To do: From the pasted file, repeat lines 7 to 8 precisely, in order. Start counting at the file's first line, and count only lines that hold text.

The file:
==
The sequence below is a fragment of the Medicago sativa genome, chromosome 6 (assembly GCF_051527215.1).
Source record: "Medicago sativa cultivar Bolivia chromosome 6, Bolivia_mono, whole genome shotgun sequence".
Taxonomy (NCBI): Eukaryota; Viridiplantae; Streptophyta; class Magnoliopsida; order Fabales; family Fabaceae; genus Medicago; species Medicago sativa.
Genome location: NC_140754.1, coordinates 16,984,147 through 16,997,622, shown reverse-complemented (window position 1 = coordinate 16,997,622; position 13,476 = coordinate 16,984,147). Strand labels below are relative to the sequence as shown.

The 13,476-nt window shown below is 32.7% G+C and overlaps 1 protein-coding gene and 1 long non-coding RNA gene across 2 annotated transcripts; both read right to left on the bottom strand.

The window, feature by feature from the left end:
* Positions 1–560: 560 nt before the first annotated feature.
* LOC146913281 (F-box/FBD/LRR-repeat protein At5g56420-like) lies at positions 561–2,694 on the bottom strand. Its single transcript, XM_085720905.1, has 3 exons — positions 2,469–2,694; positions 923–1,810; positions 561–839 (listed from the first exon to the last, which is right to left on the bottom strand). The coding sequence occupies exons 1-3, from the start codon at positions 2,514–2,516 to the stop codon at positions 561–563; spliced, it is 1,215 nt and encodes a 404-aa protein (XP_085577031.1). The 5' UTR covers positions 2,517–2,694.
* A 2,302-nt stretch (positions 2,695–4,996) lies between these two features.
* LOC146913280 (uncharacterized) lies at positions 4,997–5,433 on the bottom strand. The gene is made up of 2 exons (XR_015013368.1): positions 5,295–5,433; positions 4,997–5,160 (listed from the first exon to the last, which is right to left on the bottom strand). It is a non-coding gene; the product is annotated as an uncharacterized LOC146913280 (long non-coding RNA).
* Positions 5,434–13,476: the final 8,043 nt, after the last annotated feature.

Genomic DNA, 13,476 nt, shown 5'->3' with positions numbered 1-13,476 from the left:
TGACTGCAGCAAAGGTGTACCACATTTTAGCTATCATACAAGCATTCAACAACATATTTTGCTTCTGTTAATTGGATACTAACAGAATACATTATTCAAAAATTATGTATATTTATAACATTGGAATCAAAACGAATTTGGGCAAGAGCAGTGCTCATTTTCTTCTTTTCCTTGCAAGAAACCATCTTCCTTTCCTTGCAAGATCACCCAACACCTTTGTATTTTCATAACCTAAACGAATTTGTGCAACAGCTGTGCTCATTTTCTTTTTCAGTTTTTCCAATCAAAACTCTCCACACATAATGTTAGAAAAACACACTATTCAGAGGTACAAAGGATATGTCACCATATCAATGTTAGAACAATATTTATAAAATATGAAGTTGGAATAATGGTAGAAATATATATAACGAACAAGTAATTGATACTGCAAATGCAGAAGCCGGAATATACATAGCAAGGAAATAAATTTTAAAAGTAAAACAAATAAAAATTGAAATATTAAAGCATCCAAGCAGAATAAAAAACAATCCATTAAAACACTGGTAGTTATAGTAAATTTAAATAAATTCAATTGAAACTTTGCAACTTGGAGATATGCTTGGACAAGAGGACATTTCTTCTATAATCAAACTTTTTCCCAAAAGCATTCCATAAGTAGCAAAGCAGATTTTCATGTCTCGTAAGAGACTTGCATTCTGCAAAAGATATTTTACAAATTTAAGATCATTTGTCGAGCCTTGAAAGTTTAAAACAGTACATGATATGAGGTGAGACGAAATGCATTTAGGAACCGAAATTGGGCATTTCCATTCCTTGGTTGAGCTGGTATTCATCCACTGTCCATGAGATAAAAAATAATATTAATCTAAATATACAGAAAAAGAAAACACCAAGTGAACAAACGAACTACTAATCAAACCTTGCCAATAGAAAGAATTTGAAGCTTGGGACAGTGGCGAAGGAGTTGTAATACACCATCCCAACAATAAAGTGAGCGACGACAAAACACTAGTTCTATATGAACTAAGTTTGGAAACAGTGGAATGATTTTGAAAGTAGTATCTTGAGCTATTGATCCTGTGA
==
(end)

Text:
* Positions 1–560: 560 nt before the first annotated feature.
* LOC146913281 (F-box/FBD/LRR-repeat protein At5g56420-like) lies at positions 561–2,694 on the bottom strand. Its single transcript, XM_085720905.1, has 3 exons — positions 2,469–2,694; positions 923–1,810; positions 561–839 (listed from the first exon to the last, which is right to left on the bottom strand). The coding sequence occupies exons 1-3, from the start codon at positions 2,514–2,516 to the stop codon at positions 561–563; spliced, it is 1,215 nt and encodes a 404-aa protein (XP_085577031.1). The 5' UTR covers positions 2,517–2,694.